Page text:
“First of all, it gave me a very good vertical knowledge on a specific topic, which is food, especially food … originating from this geography … [the] Balkans, Eastern Europe, the Caucasus. I mean, basically all the lands … located on both the Silk and Spice roads.”

Batur Durmay, Asitane

“First of all, it gave me a very good vertical knowledge on a specific topic, which is food, especially food … originating from this geography … [the] Balkans, Eastern Europe, the Caucasus. I mean, basically all the lands … located on both the Silk and Spice roads.”

He’s also met a lot of people here. “It widened my world by a lot. I don’t have an education like this, an opportunity like this doing something else … I think [it] shaped my personality.”

The name Asitane in and of itself references the city’s history. Asitane, a nickname for Istanbul, has a couple of meanings in Persian: “The first meaning is the ‘doorway’ or the “gateway.” If you look at it geographically, [Istanbul] sits in the middle of Europe and Asia Minor, so it’s like the opening gate to Europe and to the East at that time,” Durmay said. “And the second meaning is theological, I believe; it means the ‘center.’” 

Asitane

Saffron rice pilau is one of the many dishes that Asitane has perfected over the years. 

Credit:

Courtesy of Asitane 

Asitane restaurant represents the city’s historical makeup through food. The menu reflects the different culinary elements brought into Turkey by early immigrants and through imports from the Ottoman territories.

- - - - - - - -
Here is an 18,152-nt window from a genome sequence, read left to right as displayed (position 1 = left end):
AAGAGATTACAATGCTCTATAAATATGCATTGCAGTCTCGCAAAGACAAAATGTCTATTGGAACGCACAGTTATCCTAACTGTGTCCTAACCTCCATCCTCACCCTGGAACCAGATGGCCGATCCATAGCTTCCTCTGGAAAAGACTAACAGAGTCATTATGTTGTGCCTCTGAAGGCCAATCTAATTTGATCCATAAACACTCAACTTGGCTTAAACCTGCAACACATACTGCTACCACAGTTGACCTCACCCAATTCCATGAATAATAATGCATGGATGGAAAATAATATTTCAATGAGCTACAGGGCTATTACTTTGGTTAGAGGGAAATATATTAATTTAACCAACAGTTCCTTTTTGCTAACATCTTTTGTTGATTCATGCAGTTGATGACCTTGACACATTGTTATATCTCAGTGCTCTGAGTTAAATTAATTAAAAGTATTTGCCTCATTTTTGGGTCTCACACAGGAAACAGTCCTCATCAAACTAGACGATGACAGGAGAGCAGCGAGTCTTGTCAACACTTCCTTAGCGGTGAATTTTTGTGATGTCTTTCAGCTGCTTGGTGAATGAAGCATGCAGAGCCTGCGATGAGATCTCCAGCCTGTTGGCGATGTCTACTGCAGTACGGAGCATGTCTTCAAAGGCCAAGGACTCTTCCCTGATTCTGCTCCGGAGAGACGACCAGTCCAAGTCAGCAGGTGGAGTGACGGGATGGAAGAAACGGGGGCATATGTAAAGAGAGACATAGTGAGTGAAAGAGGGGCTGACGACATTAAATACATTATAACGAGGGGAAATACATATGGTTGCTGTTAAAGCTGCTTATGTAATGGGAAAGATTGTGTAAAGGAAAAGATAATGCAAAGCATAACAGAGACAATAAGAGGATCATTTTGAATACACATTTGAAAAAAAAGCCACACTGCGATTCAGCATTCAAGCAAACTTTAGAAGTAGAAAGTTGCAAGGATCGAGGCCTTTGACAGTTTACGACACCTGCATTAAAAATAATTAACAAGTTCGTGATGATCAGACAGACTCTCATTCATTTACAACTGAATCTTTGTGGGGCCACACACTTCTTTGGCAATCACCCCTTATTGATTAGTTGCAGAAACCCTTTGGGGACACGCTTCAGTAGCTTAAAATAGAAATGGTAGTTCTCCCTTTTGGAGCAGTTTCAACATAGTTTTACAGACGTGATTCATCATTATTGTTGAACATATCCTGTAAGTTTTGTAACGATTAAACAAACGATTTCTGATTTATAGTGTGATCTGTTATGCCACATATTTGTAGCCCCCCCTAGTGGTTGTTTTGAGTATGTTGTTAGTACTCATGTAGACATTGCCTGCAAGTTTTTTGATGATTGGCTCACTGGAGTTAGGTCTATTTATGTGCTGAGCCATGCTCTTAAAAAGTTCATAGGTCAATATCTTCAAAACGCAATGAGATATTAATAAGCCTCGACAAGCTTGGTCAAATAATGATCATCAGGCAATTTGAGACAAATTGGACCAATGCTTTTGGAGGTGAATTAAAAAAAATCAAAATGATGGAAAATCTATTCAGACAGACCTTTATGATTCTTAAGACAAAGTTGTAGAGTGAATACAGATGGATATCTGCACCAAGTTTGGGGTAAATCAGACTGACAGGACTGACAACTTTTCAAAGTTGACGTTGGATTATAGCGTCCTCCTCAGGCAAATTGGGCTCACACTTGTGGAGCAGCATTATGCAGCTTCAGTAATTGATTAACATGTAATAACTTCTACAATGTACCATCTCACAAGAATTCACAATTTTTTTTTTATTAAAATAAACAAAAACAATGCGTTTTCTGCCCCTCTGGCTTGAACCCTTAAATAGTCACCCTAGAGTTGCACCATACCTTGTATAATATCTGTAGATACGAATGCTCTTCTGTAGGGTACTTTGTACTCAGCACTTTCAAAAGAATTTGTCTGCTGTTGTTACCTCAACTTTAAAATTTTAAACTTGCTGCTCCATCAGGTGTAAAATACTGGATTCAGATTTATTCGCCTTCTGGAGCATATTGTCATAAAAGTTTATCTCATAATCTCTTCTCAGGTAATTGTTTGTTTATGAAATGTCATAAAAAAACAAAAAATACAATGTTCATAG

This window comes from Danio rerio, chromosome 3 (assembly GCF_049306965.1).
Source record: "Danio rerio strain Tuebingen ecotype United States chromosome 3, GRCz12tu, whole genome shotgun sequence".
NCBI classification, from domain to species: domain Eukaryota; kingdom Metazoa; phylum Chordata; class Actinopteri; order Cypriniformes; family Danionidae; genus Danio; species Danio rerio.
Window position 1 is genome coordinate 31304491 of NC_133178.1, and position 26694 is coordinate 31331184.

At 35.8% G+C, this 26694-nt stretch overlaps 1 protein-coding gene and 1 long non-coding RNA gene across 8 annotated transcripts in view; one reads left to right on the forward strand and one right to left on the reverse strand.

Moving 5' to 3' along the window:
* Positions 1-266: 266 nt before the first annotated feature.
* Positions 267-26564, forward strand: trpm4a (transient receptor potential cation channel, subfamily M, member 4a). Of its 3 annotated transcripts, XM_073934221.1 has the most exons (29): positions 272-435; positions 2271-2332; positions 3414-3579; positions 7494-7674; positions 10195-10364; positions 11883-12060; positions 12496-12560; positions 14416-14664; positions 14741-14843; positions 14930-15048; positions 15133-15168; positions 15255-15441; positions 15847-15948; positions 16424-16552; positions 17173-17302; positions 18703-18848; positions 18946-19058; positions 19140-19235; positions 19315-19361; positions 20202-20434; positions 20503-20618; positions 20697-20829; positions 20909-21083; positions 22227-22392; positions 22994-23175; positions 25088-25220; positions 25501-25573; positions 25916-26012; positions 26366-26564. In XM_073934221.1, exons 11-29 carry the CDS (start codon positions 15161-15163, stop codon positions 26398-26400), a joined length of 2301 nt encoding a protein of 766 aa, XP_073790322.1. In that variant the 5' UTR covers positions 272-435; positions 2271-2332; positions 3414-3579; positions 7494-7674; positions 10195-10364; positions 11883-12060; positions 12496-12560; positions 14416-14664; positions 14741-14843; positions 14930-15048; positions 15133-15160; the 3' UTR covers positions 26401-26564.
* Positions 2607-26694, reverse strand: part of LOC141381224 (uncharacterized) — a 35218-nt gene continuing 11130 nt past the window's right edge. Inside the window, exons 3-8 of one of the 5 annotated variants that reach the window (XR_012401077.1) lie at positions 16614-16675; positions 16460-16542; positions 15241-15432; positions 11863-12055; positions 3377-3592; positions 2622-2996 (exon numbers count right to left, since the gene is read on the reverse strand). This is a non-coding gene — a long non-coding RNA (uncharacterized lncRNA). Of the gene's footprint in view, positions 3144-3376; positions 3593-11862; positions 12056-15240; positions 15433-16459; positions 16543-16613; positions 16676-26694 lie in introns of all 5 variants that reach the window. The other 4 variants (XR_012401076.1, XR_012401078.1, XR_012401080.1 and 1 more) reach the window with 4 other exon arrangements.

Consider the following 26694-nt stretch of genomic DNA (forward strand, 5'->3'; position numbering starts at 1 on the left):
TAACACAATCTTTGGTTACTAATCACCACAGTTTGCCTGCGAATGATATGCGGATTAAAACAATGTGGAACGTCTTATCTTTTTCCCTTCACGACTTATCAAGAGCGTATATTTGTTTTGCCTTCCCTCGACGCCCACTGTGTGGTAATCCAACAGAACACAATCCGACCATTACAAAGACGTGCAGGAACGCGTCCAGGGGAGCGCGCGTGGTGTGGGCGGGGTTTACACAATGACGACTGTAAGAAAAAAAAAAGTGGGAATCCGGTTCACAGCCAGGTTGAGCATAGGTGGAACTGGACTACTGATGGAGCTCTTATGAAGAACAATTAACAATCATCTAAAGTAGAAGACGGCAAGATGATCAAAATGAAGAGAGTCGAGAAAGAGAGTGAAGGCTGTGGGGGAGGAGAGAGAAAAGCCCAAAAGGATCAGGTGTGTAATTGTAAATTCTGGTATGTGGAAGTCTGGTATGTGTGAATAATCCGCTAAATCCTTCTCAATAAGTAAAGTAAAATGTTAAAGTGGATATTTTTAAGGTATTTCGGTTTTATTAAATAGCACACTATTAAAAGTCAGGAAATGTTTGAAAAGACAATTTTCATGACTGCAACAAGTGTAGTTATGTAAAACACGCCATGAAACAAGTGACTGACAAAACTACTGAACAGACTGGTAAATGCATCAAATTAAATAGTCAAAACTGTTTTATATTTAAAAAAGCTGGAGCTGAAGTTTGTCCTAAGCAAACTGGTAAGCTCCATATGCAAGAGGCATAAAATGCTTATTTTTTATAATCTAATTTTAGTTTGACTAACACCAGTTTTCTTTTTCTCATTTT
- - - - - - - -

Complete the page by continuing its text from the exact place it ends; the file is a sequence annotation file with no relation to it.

When the Ottomans conquered Istanbul in 1453, it had long been home to a mix of peoples such as Byzantine Greeks, Turkic-speaking Muslim converts originating from Central Asia and Seljuks from Persia. They left a mark on local cuisine, but tracking down the origins of those foodstuffs involves plenty of painstaking research that takes place long before any cooking begins.  

Early on, an old family friend, Engin Türker, was more than happy to tackle the job. Türker, who was passionate about the subject, spent many months researching Ottoman palace foods, looking through official archives, libraries and private collections. “Very few recipes … come intact and exact, describing the full techniques and the ingredients and the quantities to be used and the order to be applied,” Durmay explained.